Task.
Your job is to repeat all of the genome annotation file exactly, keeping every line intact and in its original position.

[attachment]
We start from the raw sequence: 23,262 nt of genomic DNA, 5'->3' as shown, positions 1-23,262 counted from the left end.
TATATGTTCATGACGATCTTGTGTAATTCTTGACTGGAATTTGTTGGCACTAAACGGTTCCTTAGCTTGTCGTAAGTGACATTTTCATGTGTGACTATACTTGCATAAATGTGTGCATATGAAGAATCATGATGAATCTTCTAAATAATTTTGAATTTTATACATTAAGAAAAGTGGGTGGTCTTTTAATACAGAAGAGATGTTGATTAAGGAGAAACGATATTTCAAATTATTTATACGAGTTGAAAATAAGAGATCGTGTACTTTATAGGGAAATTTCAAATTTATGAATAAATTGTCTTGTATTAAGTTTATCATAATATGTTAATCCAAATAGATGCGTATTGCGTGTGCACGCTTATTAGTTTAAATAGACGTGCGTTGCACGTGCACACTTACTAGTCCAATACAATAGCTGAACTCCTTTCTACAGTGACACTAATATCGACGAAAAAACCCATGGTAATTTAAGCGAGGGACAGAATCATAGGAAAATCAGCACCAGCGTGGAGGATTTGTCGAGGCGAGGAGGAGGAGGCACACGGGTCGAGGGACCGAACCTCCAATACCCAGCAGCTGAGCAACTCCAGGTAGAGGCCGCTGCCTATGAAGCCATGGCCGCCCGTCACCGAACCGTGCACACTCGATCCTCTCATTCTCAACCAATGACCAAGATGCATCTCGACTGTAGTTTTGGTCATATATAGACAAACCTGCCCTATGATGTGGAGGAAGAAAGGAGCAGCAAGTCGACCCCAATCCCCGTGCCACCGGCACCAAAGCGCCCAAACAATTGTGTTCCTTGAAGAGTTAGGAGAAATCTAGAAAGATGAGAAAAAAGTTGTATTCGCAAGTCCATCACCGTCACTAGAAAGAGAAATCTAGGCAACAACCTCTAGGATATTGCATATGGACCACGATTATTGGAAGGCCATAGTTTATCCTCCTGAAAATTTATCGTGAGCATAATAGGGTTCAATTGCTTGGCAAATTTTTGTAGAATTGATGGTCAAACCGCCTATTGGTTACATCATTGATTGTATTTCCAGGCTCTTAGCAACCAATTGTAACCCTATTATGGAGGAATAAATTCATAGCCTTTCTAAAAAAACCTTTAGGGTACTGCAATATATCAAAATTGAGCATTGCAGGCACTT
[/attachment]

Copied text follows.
We start from the raw sequence: 23,262 nt of genomic DNA, 5'->3' as shown, positions 1-23,262 counted from the left end.
TATATGTTCATGACGATCTTGTGTAATTCTTGACTGGAATTTGTTGGCACTAAACGGTTCCTTAGCTTGTCGTAAGTGACATTTTCATGTGTGACTATACTTGCATAAATGTGTGCATATGAAGAATCATGATGAATCTTCTAAATAATTTTGAATTTTATACATTAAGAAAAGTGGGTGGTCTTTTAATACAGAAGAGATGTTGATTAAGGAGAAACGATATTTCAAATTATTTATACGAGTTGAAAATAAGAGATCGTGTACTTTATAGGGAAATTTCAAATTTATGAATAAATTGTCTTGTATTAAGTTTATCATAATATGTTAATCCAAATAGATGCGTATTGCGTGTGCACGCTTATTAGTTTAAATAGACGTGCGTTGCACGTGCACACTTACTAGTCCAATACAATAGCTGAACTCCTTTCTACAGTGACACTAATATCGACGAAAAAACCCATGGTAATTTAAGCGAGGGACAGAATCATAGGAAAATCAGCACCAGCGTGGAGGATTTGTCGAGGCGAGGAGGAGGAGGCACACGGGTCGAGGGACCGAACCTCCAATACCCAGCAGCTGAGCAACTCCAGGTAGAGGCCGCTGCCTATGAAGCCATGGCCGCCCGTCACCGAACCGTGCACACTCGATCCTCTCATTCTCAACCAATGACCAAGATGCATCTCGACTGTAGTTTTGGTCATATATAGACAAACCTGCCCTATGATGTGGAGGAAGAAAGGAGCAGCAAGTCGACCCCAATCCCCGTGCCACCGGCACCAAAGCGCCCAAACAATTGTGTTCCTTGAAGAGTTAGGAGAAATCTAGAAAGATGAGAAAAAAGTTGTATTCGCAAGTCCATCACCGTCACTAGAAAGAGAAATCTAGGCAACAACCTCTAGGATATTGCATATGGACCACGATTATTGGAAGGCCATAGTTTATCCTCCTGAAAATTTATCGTGAGCATAATAGGGTTCAATTGCTTGGCAAATTTTTGTAGAATTGATGGTCAAACCGCCTATTGGTTACATCATTGATTGTATTTCCAGGCTCTTAGCAACCAATTGTAACCCTATTATGGAGGAATAAATTCATAGCCTTTCTAAAAAAACCTTTAGGGTACTGCAATATATCAAAATTGAGCATTGCAGGCACTT